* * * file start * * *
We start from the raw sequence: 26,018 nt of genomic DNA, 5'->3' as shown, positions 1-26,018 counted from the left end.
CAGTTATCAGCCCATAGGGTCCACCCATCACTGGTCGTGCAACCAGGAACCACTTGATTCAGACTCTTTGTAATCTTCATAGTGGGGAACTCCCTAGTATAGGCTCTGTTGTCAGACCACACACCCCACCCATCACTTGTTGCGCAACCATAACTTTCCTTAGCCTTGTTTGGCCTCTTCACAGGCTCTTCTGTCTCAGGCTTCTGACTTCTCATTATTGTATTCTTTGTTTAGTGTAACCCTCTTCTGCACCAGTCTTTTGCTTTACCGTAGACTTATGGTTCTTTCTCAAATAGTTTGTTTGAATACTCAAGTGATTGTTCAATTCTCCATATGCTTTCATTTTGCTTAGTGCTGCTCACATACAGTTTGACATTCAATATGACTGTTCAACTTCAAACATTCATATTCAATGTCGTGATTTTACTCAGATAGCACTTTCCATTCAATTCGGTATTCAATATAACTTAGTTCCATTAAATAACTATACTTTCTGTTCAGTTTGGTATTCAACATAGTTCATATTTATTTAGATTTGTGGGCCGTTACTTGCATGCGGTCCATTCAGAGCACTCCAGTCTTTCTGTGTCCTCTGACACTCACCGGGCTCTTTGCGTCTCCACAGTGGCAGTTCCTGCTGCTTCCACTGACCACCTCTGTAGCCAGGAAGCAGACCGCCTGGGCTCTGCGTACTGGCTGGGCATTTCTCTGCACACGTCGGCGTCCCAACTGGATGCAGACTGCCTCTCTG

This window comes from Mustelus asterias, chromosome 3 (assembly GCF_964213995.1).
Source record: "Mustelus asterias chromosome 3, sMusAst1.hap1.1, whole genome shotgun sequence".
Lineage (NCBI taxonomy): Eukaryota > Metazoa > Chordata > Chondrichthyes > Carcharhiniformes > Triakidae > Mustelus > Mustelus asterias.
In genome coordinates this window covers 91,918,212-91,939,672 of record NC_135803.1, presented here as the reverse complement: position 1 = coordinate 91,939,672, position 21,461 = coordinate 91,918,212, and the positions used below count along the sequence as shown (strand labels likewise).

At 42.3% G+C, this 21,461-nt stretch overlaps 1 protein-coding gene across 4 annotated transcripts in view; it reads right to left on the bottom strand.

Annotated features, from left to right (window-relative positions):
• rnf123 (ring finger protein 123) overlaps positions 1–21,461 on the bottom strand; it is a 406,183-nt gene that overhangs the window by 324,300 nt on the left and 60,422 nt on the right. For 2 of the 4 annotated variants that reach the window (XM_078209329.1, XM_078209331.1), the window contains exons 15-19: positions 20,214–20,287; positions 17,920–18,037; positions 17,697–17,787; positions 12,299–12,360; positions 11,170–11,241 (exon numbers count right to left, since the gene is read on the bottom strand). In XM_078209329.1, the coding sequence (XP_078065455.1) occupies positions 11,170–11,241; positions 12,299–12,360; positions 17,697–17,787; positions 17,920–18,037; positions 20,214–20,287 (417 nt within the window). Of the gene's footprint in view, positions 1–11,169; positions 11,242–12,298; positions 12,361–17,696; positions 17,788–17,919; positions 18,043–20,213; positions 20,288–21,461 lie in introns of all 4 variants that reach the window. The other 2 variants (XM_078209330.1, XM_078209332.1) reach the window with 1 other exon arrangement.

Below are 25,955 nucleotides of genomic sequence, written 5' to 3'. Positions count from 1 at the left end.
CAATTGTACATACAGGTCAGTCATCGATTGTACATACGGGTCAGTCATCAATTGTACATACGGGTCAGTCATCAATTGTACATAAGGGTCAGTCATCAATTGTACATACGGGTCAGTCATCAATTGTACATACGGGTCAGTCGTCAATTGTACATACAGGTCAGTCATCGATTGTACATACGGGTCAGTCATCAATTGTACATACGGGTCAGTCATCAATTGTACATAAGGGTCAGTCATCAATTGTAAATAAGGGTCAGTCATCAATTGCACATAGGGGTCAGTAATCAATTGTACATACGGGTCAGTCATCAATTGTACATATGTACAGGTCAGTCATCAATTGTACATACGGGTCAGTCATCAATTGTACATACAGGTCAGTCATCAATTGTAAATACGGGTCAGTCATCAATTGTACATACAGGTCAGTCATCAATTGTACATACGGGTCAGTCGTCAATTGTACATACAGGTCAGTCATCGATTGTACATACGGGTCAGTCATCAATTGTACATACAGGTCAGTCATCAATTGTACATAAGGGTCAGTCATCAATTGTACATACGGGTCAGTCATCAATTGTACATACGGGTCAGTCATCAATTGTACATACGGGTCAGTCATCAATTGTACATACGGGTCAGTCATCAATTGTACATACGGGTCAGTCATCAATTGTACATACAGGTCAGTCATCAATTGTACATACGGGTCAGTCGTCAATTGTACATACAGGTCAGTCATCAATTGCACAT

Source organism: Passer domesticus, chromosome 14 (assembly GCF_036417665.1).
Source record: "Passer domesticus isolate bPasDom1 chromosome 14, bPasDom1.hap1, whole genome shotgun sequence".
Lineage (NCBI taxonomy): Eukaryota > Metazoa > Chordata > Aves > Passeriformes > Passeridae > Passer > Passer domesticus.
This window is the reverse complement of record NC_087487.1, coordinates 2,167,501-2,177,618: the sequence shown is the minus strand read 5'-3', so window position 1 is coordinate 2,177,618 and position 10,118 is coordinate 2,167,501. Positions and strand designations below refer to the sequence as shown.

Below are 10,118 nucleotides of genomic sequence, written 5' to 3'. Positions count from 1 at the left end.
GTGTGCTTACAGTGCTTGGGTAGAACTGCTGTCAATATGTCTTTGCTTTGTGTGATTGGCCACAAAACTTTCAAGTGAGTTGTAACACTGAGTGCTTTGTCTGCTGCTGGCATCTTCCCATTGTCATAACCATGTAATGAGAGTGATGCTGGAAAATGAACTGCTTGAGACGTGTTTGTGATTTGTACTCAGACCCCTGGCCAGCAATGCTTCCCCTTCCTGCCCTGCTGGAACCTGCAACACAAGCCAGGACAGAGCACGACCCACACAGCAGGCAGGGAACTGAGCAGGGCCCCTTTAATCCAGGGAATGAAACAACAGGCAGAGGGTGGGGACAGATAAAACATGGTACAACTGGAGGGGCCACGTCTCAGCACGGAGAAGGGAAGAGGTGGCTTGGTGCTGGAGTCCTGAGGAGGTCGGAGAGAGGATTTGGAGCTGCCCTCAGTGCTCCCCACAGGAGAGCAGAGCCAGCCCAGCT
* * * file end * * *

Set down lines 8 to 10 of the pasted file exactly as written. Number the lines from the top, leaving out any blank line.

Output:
Annotated features, from left to right (window-relative positions):
• rnf123 (ring finger protein 123) overlaps positions 1–21,461 on the bottom strand; it is a 406,183-nt gene that overhangs the window by 324,300 nt on the left and 60,422 nt on the right. For 2 of the 4 annotated variants that reach the window (XM_078209329.1, XM_078209331.1), the window contains exons 15-19: positions 20,214–20,287; positions 17,920–18,037; positions 17,697–17,787; positions 12,299–12,360; positions 11,170–11,241 (exon numbers count right to left, since the gene is read on the bottom strand). In XM_078209329.1, the coding sequence (XP_078065455.1) occupies positions 11,170–11,241; positions 12,299–12,360; positions 17,697–17,787; positions 17,920–18,037; positions 20,214–20,287 (417 nt within the window). Of the gene's footprint in view, positions 1–11,169; positions 11,242–12,298; positions 12,361–17,696; positions 17,788–17,919; positions 18,043–20,213; positions 20,288–21,461 lie in introns of all 4 variants that reach the window. The other 2 variants (XM_078209330.1, XM_078209332.1) reach the window with 1 other exon arrangement.

Below are 25,955 nucleotides of genomic sequence, written 5' to 3'. Positions count from 1 at the left end.